7. MulletProof

    MulletProof Well-Known Member

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    for a group of people that attend nearly every show in every city, you'd think this sudden irritation towards bloggers would've felt strongly when bloggers entered the scened like a plague in 2010, and expressed on time.. somewhere in 2011. I mean, it's 2016, nobody cares anymore.. who even reads blogs? everyone's glued to instagram and the stars of instagram flooding every outlet that courts fame. Like fee de foret said, they should reflect more about how their publication endorses that and what the benefits are and how different it is from blogging and how one is the 'death of style' and the other is apparently not.

    And fyi, style "dies" when courage to express yourself or an opinion does. I've always viewed Sarah Mower's work as an act of terror in fashion journalism :lol:..
     
  8. Benn98

    Benn98 Well-Known Member

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    :lol: Oh, but this is rich coming from them! More like the pot calling the kettle black. They'll want to vent their anger at the celebrities as well, but somehow I doubt that will happen. In theory celebrities also get cushy front row seats, loaned clothes, get paid thousands of dollars, and flaunt their moderate to zero grasp of fashion.

    That's what I don't get!! Why now, when these bloggers are already so established to the extent of booking Vogue covers by themselves??
     
  9. dodencebt

    dodencebt Well-Known Member

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    While I agree that a lot of the bloggers have absolutely zero personality, no style of their own and borrow head-to-toe outfits like crazy - this is not the way to point it out. There are bloggers out there who know their craft and have built strong brands based on their interesting way of looking at the world of fashion, especially the likes of Bryan, Tavi and Susie who made 'fashion blogging' a mainstream thing. Putting them all in the same basket is wrong.

    Also, Vogue US has zero credibility to bash people who are 'being paid' to do something. The magazine and its journalists sold their soul a long time ago.
     
  10. HeatherAnne

    HeatherAnne Well-Known Member

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    There was no reason to merge this thread, it's not thoughts on fashion bloggers it's fashion editors versus bloggers and the kind of topic we're starved for.

    ...But whose side to take. The already snobby Vogue editors who look down on everyone. Or the fashion bloggers who are fools on parade.
     
  11. Les_Sucettes

    Les_Sucettes Well-Known Member

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    Do people even read blogs anymore? Plus long gone are the days when people actually cared about "street style". I think everyone by now is clued up to the monstrous artificiality of it all.
    Frankly the editors anger is clearly misdirected, bloggers are like magazines now, and that includes the Susie's of this world, they are both paid to feature and write about certain products or "experiences". Maybe that's why neither creates trends anymore.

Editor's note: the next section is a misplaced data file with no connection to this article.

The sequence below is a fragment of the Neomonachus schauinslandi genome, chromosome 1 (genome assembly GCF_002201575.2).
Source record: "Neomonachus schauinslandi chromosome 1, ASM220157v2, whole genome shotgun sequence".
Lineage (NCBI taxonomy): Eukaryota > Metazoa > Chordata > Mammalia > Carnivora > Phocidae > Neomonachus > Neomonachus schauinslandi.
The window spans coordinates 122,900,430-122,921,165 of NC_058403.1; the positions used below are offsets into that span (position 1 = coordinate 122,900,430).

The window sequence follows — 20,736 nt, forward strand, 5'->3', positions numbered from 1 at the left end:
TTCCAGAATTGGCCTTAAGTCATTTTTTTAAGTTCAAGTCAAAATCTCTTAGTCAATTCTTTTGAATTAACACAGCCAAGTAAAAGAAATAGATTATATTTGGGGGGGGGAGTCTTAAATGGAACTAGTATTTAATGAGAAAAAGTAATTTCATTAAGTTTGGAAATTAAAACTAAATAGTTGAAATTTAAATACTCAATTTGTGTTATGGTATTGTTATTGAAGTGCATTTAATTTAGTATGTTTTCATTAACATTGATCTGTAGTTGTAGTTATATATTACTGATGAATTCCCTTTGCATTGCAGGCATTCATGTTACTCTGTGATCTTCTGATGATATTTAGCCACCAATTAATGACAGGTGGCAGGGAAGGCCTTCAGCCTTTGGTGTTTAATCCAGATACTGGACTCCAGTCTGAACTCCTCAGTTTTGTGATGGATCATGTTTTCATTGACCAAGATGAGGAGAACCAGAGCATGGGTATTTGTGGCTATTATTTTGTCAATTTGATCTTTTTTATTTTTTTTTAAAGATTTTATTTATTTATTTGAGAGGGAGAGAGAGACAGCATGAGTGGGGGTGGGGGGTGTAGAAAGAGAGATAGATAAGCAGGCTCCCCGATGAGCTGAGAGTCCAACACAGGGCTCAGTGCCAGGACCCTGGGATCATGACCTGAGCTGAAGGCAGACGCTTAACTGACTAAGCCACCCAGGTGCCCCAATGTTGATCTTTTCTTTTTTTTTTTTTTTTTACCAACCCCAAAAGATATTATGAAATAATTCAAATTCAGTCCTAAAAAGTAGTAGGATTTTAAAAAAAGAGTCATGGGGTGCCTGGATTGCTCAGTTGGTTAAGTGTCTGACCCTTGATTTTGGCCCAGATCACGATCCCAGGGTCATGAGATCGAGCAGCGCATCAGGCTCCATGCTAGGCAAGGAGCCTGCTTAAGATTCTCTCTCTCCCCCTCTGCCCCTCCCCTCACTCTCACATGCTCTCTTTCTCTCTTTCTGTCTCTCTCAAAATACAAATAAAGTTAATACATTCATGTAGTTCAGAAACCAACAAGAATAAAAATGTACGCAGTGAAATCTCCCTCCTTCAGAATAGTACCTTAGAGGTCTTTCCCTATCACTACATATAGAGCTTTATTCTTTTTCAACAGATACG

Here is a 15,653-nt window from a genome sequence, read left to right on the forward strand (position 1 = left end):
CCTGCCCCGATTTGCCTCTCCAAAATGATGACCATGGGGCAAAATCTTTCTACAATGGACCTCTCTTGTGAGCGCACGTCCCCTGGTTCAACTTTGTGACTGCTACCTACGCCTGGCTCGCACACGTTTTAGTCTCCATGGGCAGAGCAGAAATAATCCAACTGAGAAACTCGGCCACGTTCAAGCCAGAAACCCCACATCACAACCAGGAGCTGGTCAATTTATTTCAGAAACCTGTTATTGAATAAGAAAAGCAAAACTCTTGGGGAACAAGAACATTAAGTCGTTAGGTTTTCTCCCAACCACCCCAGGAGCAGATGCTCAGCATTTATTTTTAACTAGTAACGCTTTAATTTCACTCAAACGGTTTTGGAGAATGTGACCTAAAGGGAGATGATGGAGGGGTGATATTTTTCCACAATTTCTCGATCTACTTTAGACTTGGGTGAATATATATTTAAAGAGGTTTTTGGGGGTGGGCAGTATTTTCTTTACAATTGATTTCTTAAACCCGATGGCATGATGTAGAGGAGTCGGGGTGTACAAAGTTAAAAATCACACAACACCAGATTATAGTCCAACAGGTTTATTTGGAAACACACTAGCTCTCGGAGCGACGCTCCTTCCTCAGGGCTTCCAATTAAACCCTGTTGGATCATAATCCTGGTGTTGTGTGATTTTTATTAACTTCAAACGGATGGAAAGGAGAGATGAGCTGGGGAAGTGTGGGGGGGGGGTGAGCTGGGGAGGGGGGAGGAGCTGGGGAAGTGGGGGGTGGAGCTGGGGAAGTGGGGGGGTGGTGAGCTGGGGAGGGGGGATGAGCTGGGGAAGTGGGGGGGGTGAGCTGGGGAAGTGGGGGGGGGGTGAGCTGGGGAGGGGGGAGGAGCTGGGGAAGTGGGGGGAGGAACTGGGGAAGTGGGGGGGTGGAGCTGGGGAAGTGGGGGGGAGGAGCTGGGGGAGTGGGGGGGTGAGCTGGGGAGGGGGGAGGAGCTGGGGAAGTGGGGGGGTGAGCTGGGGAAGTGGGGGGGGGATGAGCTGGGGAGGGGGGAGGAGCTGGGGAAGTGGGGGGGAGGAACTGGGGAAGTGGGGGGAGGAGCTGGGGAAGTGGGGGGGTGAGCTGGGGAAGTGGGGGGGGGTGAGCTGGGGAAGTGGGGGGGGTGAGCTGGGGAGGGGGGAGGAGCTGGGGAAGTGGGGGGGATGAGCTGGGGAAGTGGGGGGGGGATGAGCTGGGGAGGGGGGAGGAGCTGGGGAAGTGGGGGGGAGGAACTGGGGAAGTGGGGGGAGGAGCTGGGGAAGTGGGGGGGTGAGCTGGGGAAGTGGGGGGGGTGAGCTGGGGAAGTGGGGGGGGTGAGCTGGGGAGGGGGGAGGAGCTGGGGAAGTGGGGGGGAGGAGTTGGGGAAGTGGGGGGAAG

Like it has been said before everyone is glued to their instagram feed, a lot of extremely successful " influencers" do not even bother to attend fashion week or wear anything straight from any catwalk. And still they are being used by the mainstream fashion world in ads, articles, covers etc etc.
    I'm still waiting for the day when the real problem is addressed, the disgusting nepotism that is poisining the fashion world, rallying against bloggers particularly when they have no problem using them, just sounds petty.
     
  12. eizhowa

    eizhowa Active Member

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    I still read blogs:) I recently got rid of bloglovin and just put the blogs I still wanted to read in a folder instead. I was getting more adverts in my feed than actual blog posts and it was getting very tiresome... bloggers do so much sponsored work these days that it can get quite exhausting.

    But I do feel you re. "street style":shock: I don't know if we can say it is over though. If it is, what is the deal with all the peacocks on the street during fashion week?

    It is semi-off topic, but my country was at the top of some list of countries who think nepotism in business is fine. I thought it was interesting at least. *shrugs * I am always very interested to hear what people have to say on the topic of nepotism.
     
  13. prosperk

    prosperk New Member

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    Having a couple of Vogue editorships on my CV and knowing quite a few Vogue editors as a result, I'd like to reassure you that not all Vogue editors are snobs. Neither are all fashion bloggers fools. Some of them are very, very switched on and probably better than many print magazine editors at exploiting the business for financial gain.

    And that is the nub of the problem. When you have spent years or even decades clawing your way up the muddy slope to get to the point where fashion houses are giving you enough 'presents' a year to resell on the black market in handbags and RTW gear so that you can pay your rent and eat -- because not all glossy magazine editors have trust funds -- you're bound to get a bit annoyed when some kid from nowhere with a handle on how social media works arrives at the same point in one or two seasons.